A Summary of Current Research on the Functional Morphology of Flight in Azhdarchid Pterosaurs

  • Amy Klein Idaho State University, USA
  • Curt W Anderson Idaho State University, USA


Azhdarchid pterosaurs existed during the Mesozoic era and died out during the mass extinction at the end of the Cretaceous. These amazingly large creatures have sparked a debate on whether they were capable of flying or simply gliding due to their massive size, anatomy, and morphology. Two theories that have been developed are that these creatures were terrestrial stalkers and that they are closer to pelicans in terms of feeding capability. More specifically, Naish and Witton suggest that these giants were capable of covering large distances by soaring and could forage on land by walking quadrupedally using their long necks to reach down and kill small animals, consume dead tissues and possibly fruits. Fossil evidence to support this theory includes tracks of the Azhdarchid’s showing a parasagittal gait, a winged planform, and specimens have been only found in continental depositional settings. Evidence also indicates that these creatures had membranes serving as wings, but it cannot be discerned with current knowledge whether membranes were used for gliding or for true flying.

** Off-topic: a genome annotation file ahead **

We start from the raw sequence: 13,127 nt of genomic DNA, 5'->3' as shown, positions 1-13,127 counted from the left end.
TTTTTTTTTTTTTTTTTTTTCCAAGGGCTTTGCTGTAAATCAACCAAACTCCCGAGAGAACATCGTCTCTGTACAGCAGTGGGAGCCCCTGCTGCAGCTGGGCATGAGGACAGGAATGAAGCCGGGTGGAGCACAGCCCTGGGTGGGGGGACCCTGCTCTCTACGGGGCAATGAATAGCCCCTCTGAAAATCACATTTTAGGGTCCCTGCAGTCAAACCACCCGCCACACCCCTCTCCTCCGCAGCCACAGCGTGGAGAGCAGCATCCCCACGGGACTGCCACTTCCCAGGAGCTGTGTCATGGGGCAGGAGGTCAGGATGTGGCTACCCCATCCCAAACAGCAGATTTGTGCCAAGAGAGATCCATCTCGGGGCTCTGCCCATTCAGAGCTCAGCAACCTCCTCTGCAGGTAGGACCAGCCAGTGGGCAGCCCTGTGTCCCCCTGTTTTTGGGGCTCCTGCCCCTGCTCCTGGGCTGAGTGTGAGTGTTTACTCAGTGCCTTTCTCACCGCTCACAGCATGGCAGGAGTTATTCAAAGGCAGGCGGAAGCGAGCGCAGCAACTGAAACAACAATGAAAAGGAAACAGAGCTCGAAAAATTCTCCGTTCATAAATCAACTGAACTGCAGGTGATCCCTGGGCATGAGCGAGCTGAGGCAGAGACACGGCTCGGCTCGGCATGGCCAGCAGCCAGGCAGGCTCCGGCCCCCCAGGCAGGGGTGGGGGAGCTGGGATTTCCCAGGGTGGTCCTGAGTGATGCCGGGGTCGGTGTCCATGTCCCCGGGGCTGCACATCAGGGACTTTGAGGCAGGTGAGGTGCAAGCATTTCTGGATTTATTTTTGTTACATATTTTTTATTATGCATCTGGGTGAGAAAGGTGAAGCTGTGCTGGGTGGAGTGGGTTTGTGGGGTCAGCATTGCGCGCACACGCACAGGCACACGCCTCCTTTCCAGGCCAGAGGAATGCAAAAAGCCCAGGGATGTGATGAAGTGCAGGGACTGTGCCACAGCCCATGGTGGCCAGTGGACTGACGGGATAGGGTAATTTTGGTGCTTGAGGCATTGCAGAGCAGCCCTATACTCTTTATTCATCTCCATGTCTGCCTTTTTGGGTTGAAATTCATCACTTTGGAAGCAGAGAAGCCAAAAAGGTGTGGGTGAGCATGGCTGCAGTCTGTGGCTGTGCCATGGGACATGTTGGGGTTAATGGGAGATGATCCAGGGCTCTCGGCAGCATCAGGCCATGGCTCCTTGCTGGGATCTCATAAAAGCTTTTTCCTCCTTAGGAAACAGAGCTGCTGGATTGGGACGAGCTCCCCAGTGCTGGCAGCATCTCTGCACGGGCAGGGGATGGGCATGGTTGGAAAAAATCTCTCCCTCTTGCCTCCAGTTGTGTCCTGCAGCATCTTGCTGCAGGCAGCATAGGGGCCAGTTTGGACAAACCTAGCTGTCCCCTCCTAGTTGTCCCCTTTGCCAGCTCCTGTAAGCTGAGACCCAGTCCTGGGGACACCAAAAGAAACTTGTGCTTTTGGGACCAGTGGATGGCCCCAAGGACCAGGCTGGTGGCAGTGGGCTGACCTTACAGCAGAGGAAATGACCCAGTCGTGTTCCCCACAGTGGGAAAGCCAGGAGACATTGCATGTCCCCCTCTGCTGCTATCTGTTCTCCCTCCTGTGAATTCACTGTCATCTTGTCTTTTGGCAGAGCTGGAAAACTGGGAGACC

Keywords: pterosaurs, evolution of flight, functional morphology

Author Biographies

Amy Klein, Idaho State University, USA

Bachelors Degree (completed Spring 2017) Student in Department of Biological Sciences
Course: BIOL 3304, Comparative Vertebrate Functional Morphology and Physiology

Curt W Anderson, Idaho State University, USA

Professor of Physiology, Department of Biological Sciences


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[6]   Witton and Naish, “Figure 1,” 2013. [Online Accessed: 13-Aug-2017]. View

[7]   M. Habib, “Constraining the Air Giants: Limits on Size in Flying Animals as an Example of Constraint-Based Biomechanical Theories of Form,” Biol. Theory, vol. 8, no. 3, pp. 245–252, Sep. 2013. Article

Graduate Reviews
How to Cite
A. Klein and C. Anderson, “A Summary of Current Research on the Functional Morphology of Flight in Azhdarchid Pterosaurs”, Advanced Journal of Graduate Research, vol. 3, no. 1, pp. 9-12, Aug. 2017.